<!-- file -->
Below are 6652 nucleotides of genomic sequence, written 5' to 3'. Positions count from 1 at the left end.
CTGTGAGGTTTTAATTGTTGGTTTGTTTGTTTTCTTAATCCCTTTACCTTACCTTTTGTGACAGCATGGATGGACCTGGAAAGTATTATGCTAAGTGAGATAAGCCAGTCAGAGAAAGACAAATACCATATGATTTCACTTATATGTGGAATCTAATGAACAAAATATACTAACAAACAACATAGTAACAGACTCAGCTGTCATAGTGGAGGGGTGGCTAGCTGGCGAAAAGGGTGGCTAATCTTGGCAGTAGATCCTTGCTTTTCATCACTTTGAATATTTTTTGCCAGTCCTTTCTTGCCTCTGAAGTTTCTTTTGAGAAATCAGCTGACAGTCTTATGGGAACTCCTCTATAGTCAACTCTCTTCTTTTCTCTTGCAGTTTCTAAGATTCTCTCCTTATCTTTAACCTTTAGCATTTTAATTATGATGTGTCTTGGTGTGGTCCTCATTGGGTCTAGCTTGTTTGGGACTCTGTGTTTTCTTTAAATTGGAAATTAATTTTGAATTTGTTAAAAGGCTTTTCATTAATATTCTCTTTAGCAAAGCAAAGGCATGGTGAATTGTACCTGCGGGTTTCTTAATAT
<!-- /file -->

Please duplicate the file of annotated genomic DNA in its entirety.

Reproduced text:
Below are 6652 nucleotides of genomic sequence, written 5' to 3'. Positions count from 1 at the left end.
CTGTGAGGTTTTAATTGTTGGTTTGTTTGTTTTCTTAATCCCTTTACCTTACCTTTTGTGACAGCATGGATGGACCTGGAAAGTATTATGCTAAGTGAGATAAGCCAGTCAGAGAAAGACAAATACCATATGATTTCACTTATATGTGGAATCTAATGAACAAAATATACTAACAAACAACATAGTAACAGACTCAGCTGTCATAGTGGAGGGGTGGCTAGCTGGCGAAAAGGGTGGCTAATCTTGGCAGTAGATCCTTGCTTTTCATCACTTTGAATATTTTTTGCCAGTCCTTTCTTGCCTCTGAAGTTTCTTTTGAGAAATCAGCTGACAGTCTTATGGGAACTCCTCTATAGTCAACTCTCTTCTTTTCTCTTGCAGTTTCTAAGATTCTCTCCTTATCTTTAACCTTTAGCATTTTAATTATGATGTGTCTTGGTGTGGTCCTCATTGGGTCTAGCTTGTTTGGGACTCTGTGTTTTCTTTAAATTGGAAATTAATTTTGAATTTGTTAAAAGGCTTTTCATTAATATTCTCTTTAGCAAAGCAAAGGCATGGTGAATTGTACCTGCGGGTTTCTTAATAT